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TX - Pay for notice given

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  • TX - Pay for notice given

    I am in Texas. I was working for a consulting firm, and recently left to take a position with one of the company's clients. As you might imagine, my former company was less than excited. However, I had an attorney examine my non-compete clause, and he assured me that this particular situation did not violate that clause. Still, the company threatened to sue me - nothing yet, but we'll see. Upon my resignation, I provided the company with a two week notice (informed them that I would work two full weeks before leaving). At the end of the first week, I was called in by my supervisor, who informed me that my services would not be needed the following week, and he provided me with a check for wages through that day, a check for unused vacation time, and the required letter informing me of available extended insurance coverage. He verbally told me that the company would cut me a check for the following week's pay, even though I was asked not to return, and mail it to my house. It has been over one month and no check has arrived. Am I entitled to the pay for that week? I was never told that I was being fired, or given any documentation to that effect. And the employee agreement that I signed upon my initial hire only stated that a two week notice was required in order to receive pay for unused vacation. Any thoughts on how to proceed? I had considered sending a personal email to the supervisor with whom I had the conversation and informing him that the check had not yet arrived, in case the company was not aware (I'm sure that's it - they just forgot )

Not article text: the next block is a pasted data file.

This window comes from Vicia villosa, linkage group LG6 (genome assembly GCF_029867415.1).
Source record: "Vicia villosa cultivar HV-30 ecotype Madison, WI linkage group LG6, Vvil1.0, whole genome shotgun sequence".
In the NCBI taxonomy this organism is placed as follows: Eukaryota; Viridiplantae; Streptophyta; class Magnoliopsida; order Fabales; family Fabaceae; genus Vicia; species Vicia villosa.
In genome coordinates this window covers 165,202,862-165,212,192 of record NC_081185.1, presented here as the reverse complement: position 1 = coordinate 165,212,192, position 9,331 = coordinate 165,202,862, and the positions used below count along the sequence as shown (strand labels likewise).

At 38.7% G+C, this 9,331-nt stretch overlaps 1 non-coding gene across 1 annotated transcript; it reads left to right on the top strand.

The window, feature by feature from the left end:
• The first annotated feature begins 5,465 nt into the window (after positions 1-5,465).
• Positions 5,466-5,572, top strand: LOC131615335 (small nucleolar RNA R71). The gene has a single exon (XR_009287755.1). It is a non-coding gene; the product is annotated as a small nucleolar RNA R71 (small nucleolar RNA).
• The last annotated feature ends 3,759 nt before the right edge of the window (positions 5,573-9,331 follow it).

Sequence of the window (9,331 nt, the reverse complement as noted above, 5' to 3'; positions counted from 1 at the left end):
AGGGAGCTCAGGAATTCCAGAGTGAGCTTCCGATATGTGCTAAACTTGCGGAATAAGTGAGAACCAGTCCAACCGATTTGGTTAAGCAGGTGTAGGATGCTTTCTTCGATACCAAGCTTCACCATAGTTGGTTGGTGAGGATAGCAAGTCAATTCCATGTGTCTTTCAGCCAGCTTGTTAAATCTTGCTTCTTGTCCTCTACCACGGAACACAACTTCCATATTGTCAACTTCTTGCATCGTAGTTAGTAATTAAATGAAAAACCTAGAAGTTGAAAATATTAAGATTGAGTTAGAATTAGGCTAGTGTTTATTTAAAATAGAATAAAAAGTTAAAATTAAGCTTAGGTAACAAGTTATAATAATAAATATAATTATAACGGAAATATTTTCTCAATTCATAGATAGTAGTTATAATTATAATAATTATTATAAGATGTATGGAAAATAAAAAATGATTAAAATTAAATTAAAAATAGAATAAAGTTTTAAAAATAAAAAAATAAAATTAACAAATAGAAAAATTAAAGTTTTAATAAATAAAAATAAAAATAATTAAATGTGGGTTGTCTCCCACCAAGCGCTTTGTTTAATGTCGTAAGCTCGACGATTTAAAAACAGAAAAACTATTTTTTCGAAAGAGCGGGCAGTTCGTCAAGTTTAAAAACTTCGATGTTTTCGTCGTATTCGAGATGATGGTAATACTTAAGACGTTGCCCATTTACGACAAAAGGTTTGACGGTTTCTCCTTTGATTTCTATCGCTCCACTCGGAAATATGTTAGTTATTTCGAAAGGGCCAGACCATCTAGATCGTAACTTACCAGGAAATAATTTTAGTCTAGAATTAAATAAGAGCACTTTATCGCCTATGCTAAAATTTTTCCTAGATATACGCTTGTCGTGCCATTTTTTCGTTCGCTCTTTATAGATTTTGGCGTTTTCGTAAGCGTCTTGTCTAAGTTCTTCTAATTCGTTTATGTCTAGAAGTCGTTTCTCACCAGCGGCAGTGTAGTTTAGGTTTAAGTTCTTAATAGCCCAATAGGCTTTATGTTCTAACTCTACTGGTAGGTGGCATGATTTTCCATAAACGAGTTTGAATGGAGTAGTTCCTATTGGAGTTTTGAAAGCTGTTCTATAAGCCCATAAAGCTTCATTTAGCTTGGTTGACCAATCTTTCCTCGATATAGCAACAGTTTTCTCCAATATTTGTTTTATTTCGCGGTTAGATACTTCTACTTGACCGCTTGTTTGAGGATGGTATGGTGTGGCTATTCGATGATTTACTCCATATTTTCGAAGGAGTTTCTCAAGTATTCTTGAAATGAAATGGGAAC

• #2
    Something sounds "fishy".

    They said they'd give you a check in your exit interview... when was the threat to sue made?


    • #3
      Unless there is a contract, no employer is obligated to pay employees for hours not actually worked.

      I dont think the company is going to pay, and you have no recourse.

      You were not terminated you resigned. Your company just changed the effective date of the resignation.


      • #4
        Here's another take

        Texas law provides that agreements for compensation can be oral or written. If an authorized agent for the employer (also meets the definition of employer) agreed to pay you for the notice period, and you relied on that statement, you may have a shot at getting your former employer to pay it.

        As the previous responders pointed out, there is no legal obligation to pay for time not worked, but you have nothing to lose by asking for it, and a few bucks to gain. I'd send a letter (not an e-mail), and I'd send it return receipt requested, asking for the pay you were promised in a conversation of xxx date. At worst, they'll say no, which is where you are now.


        • #5

          Thanks for the feedback. I probably will take the advice to send a certified letter. I'll try to do a little research so that I can cite chapter and verse of the applicable Texas law that allows compensation agreements to be verbal or written. As for the timing of things, there was talk of lawsuit pretty much from the time that I submitted my resignation letter through my last day there. At any rate, thanks again very much for the feedback. This forum seems to be a very good and very swift source for advice.


          • #6
            BTW, the letter you received about your health benefits, the final check and vacation pay out are all indications that you were terminated. No one is required to write "You are fired" on a slip of paper and hand it to you.
            I post with the full knowledge and support of my employer, though the opinions rendered are my own and not necessarily representative of their position. In other words, I'm a free agent.


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